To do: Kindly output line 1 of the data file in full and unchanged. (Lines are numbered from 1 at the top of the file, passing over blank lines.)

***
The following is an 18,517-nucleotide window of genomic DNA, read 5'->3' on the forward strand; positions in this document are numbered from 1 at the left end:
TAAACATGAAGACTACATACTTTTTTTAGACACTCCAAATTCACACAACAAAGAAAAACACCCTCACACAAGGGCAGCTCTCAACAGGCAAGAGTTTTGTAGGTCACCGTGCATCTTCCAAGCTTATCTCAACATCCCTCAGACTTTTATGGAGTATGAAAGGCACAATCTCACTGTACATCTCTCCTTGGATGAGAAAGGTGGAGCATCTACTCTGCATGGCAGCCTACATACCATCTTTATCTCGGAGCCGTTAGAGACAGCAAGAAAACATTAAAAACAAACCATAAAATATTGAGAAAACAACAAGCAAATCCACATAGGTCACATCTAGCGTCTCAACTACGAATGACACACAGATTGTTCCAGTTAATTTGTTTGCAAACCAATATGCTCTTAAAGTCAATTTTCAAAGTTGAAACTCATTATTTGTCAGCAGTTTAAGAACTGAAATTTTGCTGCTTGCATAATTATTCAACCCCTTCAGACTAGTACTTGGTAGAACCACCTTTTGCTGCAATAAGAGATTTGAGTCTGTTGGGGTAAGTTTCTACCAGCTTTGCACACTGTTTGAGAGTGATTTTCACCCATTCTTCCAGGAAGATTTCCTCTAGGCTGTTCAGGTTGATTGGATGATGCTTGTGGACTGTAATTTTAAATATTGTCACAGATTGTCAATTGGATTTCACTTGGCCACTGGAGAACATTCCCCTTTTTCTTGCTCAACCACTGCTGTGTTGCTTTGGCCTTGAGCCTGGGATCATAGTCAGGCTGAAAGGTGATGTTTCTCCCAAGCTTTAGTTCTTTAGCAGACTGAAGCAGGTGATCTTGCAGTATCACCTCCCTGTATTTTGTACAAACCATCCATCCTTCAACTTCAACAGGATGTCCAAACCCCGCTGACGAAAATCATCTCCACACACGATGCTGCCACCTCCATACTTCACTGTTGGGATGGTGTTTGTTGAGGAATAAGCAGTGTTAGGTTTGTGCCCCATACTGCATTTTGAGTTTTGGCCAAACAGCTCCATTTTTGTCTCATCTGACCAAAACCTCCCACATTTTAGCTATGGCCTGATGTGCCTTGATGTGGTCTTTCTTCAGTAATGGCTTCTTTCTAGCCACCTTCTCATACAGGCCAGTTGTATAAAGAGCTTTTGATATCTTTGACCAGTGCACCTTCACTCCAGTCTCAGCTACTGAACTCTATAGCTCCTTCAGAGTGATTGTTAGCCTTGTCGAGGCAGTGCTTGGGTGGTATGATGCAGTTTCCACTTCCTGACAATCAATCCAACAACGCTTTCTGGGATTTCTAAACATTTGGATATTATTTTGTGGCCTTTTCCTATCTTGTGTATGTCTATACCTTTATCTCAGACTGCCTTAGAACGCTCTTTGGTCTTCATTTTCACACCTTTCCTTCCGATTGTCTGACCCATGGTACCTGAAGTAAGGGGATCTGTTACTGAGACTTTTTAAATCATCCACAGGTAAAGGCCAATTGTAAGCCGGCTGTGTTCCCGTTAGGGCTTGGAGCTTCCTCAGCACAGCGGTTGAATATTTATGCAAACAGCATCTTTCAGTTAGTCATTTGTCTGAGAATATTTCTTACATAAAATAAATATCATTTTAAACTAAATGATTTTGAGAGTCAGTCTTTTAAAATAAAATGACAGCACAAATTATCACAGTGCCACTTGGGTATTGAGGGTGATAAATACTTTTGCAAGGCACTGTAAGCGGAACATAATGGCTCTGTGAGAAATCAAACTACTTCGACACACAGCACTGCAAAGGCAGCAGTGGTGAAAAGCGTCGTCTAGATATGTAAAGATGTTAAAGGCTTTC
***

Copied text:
The following is an 18,517-nucleotide window of genomic DNA, read 5'->3' on the forward strand; positions in this document are numbered from 1 at the left end: